Samsung UE46ES8000

In short pictures go from being intense-but-flawed to subtle, believable and far more immersive/less distracting. This means, too, that you’re better able to appreciate all the other things the UE46ES8000 gets right in picture terms.

For instance, the TV sports a clearly much improved dynamic contrast system, over last year’s Samsung models, due, we presume, to the TV’s introduction of dual-core processing. This enables the TV to study twice as many segments of the picture as last year’s equivalent models. This more localised picture assessment means that the TV’s impressive black levels depths can be accompanied within the same frame by bolder, brighter light elements than you got with last year’s panels.

We’ve seen suggestions that the Samsung ES8000’s contrast performance is actually worse than that of the D8000 series, but this doesn’t ring true to us. For while just sticking a contrast measurement device on the screen might deliver a reduced result, the much more accurate application of the TV’s dynamic contrast controls means that in truth, the minute by minute contrast performance of the screen strikes your eye as being much better than last year’s models. A fact that’s easily confirmed by looking at the UE46ES8000 side by side with a D8000.

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April 5, 2012, 12:34 am

Thanks for the review, but did you forget to test the input lag?


April 5, 2012, 2:24 am

Great review of a TV I'm really interested in. As a gamer I must ask: do you by any chance have measured input lag on this set?


April 5, 2012, 6:58 am

Input lag for gaming?
You should always include that in a TV review.


April 6, 2012, 5:06 am

Alongside the other posters asking about the input lag specs I'd also like to know where TR found the set going for £1,488? I can find it at no lower than £1895.


April 20, 2012, 12:47 pm

I have the 40" model, Which setting did you alter the back light and contrast settings on? I am watching the STANDARD option.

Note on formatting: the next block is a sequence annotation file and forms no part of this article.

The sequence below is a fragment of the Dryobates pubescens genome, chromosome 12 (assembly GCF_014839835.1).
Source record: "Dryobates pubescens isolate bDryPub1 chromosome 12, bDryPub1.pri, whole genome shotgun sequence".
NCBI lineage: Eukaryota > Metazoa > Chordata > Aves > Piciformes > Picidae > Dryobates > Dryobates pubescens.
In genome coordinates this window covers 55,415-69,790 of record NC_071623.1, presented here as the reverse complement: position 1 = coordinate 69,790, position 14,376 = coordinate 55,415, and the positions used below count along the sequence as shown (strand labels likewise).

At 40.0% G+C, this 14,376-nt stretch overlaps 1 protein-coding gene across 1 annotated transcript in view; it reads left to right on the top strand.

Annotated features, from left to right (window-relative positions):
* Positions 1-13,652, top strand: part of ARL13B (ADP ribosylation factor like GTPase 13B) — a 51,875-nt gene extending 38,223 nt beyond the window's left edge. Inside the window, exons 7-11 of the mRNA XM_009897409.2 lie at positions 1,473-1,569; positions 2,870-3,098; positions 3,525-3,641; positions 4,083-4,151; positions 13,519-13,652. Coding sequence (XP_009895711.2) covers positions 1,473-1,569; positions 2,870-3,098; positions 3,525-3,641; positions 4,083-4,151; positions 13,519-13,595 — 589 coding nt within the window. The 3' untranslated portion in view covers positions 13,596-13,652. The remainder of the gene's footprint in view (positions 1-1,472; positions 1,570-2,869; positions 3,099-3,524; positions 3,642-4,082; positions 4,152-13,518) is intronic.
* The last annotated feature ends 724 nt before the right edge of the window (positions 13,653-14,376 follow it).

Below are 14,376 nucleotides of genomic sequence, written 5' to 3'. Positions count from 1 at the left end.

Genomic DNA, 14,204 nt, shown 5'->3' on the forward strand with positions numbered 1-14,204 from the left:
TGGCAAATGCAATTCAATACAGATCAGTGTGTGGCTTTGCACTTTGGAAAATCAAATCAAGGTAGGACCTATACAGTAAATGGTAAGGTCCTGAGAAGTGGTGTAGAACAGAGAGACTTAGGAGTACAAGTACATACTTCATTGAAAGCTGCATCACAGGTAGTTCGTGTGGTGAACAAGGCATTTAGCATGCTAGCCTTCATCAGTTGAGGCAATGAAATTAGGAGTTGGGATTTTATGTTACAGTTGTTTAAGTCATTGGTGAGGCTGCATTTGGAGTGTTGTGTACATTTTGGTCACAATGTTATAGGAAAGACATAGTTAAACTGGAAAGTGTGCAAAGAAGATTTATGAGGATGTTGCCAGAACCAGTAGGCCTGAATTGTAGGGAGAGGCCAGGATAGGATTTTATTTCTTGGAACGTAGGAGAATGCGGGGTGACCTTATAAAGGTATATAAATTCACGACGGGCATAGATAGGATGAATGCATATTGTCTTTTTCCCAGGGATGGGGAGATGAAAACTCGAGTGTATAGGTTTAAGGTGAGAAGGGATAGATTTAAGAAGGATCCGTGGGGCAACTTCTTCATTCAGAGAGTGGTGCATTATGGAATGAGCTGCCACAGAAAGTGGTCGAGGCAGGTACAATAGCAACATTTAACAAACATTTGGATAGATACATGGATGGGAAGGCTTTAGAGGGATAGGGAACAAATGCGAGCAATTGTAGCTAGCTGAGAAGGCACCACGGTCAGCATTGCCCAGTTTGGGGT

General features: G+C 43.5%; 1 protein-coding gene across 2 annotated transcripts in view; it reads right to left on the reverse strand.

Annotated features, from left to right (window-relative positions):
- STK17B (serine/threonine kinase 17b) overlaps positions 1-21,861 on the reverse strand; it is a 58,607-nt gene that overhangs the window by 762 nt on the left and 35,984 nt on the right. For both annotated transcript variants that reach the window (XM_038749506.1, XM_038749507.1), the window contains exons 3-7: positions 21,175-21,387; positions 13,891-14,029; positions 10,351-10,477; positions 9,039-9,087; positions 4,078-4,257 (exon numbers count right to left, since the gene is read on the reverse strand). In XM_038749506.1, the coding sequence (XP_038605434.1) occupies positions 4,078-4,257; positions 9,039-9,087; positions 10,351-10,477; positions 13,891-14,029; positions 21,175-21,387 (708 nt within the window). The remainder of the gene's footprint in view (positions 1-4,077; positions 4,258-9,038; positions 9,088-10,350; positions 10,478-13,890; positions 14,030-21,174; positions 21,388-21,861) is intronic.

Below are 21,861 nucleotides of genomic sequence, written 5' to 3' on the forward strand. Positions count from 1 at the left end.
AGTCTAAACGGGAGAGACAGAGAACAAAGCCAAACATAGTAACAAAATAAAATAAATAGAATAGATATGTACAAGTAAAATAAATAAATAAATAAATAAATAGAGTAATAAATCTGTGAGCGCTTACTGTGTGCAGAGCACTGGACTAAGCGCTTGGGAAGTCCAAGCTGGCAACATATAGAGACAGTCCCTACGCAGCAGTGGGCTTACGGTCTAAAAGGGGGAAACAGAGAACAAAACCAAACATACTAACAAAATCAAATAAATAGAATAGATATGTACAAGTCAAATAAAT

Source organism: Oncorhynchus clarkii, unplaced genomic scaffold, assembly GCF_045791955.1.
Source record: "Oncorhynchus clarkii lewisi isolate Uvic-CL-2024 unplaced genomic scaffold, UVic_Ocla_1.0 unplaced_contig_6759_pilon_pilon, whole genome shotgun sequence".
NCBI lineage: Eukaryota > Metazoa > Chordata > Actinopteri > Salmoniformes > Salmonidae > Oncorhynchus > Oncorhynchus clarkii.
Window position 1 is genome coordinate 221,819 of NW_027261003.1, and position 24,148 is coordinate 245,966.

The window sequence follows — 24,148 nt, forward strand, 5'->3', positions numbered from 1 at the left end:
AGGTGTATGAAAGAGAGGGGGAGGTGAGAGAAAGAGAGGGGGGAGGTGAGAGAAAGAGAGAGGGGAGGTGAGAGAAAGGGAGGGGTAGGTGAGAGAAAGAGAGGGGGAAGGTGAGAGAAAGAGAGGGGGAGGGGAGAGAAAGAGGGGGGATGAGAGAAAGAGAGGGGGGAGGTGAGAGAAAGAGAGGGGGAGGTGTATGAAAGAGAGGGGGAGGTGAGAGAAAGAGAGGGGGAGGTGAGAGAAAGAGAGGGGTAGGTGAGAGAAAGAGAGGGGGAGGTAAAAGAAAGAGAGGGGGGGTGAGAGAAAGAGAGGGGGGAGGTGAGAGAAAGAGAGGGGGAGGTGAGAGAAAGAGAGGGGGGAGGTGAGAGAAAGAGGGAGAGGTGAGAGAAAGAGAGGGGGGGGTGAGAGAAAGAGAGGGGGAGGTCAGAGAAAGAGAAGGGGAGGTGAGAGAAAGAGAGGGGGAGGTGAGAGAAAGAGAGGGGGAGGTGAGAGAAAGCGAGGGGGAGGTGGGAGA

Does this TV have 400 hz refresh rate as mine always only shows 50i?
Finally, when anyone is wearing a stripped top the picture goes mad and badly blurs when the person moves. What setting do I need to adjust to correct this?


May 2, 2012, 8:11 am

There is no way this TV deserves a 9!

I have been through 4 of these models. All 4 have had pretty much the same issues. The main issue is the 240hz on this model sucks! My last years D8000 has a way better picture than all 4 of these models I have had. I see some amazing reviews from others that bought this TV that rate it Excellent so thats why I didn't give up but I can't keep returning TV's.

I would be happy if this TV had the same picture as my D8000 does at least! It should have an even better picture from what Samsung was going around saying at CES this year. Im not too concerned about the motion/gesture controls, I just want an amazing picture!

Right now, In order to get a decent pic, I have to keep the backlight on 5 and my brightness on 30 otherwise, the picture looks washed out and has horrible black levels, but there are like artifacts all over and i still get judder even with the motion control turned on "Smooth" This TV really sucks compared to last year!

I hope you guys see what I see. I can't imagine I recived 4 defective TV's in a row.

I recommend everyone stay away from this TV right now!